I’ve read this month an amazing book, called Wild Swans: Three Daughters of China by Jung Chang, and today I’ve shared the review for it on my book blog, if you want to read it. Because I loved the book so much, I thought I should make some Chinese biscuits, so I’ve made these Chinese Dragons. These are usually made for the Chinese New Year, but I think they look amazing and would be enjoyed any time of the year.
The biscuits are delicious, but quite difficult to make, so I’ve shared some tips that will help you if you want to try them. The Chinese Dragons are hand-piped and that is the difficult part, because the dough is hard to pipe, similar in texture with a standard biscuit dough. You will need a strong piping bag and a big nozzle. Almost all of the ingredients can be found in any supermarket, besides the milk powder. I got that from the International shop. You can change it with cornflour, but I think is worth the effort to get it because it gives it a good milky flavour.
Ingredients for Chinese Dragons Biscuits:
– 150g vegetable margarine (I used Vitalite Dairy Free Spread because the palm oil they use is sustainable)
– 150g icing sugar
– 1 whole and 1 yolk, free range eggs
– 60g plain white flour
– 30g milk powder
– 325g cornflour (a bit more if is necessary)
– a bit of chocolate to melt
In a bowl, mix the margarine with the icing sugar and the eggs with a wooden spoon. Mix until the batter is creamy smooth, but do not mix more than is needed. Add the milk powder and the flour and mix until these are incorporated as well.
Add around 250g of the cornflour and incorporate in the batter. Continue to add cornflour until the dough has the right consistency, looks like in the piciture. If you make a shape in your hands, it should hold its shape and it shouldn’t be too sticky. I’ve used all 325g of the cornflour.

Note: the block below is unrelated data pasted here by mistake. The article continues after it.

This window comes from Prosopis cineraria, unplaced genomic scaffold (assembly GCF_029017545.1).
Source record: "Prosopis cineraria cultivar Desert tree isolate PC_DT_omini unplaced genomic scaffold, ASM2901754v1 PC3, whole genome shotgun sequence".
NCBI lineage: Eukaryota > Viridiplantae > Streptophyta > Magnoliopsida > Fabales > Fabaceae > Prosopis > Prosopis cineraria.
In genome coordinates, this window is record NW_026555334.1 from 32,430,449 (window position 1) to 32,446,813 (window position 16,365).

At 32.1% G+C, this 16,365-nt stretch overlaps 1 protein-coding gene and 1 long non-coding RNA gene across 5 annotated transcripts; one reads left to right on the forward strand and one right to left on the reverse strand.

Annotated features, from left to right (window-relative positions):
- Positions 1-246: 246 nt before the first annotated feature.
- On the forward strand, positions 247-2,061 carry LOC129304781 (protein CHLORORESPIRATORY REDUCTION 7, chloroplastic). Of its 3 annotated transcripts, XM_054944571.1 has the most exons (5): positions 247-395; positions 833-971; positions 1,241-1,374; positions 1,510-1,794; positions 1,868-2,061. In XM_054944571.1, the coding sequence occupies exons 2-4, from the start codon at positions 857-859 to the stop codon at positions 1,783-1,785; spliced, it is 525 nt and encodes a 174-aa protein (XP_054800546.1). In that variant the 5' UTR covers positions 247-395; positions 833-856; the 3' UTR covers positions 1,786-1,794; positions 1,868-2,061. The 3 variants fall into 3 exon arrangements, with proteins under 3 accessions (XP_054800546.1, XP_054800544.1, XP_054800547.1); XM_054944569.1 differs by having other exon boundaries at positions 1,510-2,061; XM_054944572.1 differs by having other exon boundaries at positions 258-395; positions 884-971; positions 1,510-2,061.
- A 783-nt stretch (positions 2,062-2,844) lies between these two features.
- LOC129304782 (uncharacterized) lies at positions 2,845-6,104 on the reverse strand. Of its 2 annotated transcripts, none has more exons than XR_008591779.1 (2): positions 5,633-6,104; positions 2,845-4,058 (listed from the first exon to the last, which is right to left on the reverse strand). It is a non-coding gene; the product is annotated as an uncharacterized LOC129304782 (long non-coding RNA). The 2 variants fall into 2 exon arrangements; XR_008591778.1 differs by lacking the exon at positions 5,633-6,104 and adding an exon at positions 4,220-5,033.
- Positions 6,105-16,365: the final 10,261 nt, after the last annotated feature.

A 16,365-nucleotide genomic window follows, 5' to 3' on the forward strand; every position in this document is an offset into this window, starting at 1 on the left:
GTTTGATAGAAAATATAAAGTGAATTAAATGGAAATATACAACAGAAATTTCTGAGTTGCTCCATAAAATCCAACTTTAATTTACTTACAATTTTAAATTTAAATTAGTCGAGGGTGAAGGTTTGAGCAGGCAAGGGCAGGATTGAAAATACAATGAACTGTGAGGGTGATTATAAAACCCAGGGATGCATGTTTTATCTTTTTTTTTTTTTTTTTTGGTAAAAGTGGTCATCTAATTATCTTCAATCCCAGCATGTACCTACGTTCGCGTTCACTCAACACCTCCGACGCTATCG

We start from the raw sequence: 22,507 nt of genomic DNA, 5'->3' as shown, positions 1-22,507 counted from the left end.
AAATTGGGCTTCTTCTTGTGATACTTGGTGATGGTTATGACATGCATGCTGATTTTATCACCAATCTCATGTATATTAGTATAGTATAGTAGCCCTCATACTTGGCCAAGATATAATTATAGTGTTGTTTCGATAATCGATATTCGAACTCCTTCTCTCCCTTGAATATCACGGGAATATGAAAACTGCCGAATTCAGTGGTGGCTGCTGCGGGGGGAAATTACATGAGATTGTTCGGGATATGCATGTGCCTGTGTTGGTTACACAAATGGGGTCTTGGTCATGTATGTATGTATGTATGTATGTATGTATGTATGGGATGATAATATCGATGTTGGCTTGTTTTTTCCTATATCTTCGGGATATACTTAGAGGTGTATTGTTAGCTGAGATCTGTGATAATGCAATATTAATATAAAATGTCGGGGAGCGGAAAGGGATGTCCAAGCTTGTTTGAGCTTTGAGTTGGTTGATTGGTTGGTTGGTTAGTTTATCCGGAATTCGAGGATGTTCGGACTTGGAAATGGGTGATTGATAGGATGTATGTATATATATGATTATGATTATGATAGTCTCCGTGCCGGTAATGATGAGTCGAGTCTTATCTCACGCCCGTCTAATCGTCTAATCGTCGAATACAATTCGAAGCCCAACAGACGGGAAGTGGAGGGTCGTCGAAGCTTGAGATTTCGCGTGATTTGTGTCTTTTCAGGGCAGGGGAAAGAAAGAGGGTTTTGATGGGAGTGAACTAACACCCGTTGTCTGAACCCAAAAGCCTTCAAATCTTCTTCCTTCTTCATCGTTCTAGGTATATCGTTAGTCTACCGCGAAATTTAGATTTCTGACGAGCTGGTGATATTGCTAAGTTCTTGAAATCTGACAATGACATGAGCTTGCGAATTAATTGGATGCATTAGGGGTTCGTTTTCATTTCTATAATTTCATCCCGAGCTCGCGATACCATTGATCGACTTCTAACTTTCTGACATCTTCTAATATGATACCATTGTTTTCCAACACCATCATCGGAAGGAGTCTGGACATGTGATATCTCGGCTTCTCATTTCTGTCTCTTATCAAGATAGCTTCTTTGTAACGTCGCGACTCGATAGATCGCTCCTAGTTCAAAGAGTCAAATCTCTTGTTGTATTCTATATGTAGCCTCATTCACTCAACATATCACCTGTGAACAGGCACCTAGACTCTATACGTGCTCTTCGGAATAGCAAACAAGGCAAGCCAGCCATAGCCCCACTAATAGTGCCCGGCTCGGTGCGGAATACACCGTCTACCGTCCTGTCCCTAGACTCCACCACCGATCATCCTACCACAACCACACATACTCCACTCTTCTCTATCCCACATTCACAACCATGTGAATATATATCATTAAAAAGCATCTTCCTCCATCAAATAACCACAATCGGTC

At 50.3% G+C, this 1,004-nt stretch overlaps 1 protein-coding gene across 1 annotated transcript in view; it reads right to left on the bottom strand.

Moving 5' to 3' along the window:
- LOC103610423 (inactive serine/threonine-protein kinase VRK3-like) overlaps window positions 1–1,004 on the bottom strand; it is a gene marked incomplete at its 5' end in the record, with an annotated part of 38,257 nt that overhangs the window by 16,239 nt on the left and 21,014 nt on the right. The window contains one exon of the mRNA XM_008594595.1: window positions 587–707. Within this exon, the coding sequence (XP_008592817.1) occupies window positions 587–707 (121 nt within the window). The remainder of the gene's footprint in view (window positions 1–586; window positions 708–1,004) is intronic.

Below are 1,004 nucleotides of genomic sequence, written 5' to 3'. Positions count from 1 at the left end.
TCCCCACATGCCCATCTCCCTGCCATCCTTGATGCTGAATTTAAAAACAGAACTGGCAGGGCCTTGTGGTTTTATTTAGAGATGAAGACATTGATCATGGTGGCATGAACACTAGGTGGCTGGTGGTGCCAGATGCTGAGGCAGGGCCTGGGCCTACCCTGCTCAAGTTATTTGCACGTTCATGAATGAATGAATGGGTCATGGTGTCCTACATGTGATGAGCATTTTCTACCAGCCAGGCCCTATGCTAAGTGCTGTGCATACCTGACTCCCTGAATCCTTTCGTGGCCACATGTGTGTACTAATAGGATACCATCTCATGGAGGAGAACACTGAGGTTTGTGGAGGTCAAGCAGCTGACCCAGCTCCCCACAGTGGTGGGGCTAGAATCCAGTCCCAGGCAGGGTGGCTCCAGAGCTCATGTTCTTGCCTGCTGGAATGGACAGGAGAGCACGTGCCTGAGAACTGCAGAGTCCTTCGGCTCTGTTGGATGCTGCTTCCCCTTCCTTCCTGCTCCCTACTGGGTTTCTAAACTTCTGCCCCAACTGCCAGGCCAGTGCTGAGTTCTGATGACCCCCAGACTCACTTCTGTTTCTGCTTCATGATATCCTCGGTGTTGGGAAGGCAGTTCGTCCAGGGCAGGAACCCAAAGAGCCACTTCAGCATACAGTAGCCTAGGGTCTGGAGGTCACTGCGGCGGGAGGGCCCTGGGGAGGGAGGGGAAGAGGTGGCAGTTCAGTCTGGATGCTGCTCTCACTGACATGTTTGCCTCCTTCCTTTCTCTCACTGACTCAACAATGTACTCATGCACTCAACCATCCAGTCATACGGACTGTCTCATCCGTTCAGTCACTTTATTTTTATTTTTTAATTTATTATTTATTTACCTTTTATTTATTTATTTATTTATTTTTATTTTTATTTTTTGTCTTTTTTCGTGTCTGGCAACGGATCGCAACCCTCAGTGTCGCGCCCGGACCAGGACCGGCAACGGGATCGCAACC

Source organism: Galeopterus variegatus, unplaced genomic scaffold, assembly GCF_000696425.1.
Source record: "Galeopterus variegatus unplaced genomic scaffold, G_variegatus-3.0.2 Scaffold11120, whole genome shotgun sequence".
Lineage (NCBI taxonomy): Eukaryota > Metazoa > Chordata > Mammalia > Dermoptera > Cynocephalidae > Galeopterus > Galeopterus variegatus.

If the dough is softer it will be easier to pipe, but it might not hold its shape when baked.
I haven’t taken a picture with the biscuits before baking them, but they look pretty much like in this picture. Preheat the oven at 160C or 140C if you have a fan assisted oven. Meanwhile, pipe the dragons as you like them, on a baking tray lined with baking parchment.
To create the Chinese dragons, I’ve put the dough in a strong piping bag. In the recipes I’ve seen online, the bloggers recommend making an S, but that will make the dough looking more like a snake instead of a dragon. I didn’t try to make all of them the same and I’ve had an S-like shape in mind, but did an additional turn, so it looks more like one of the Dragons you see in a Chinese celebration. At the end, where the “head” of the dragon is, I’ve piped a bit more, making a big head for my Chinese dragons. You need to press strongly because the dough is though.
Bake the biscuits for 12 minutes. They should keep their light colour. Take the tray out of the oven and leave them to cool in the tray for around 10 minutes. After that, transfer them on wire rack to cool down completely. When the biscuits are cold, you can make the eyes of the dragon.
Melt a bit of chocolate and, using a skewer or a toothpick, make two small spots on the “face” of the dragons. It will change the way they look. Alternatively, you can make a bit of icing by mixing icing sugar with a drop of water and some food colouring to make the eyes. Now your gorgeous Chinese dragons are ready to be served.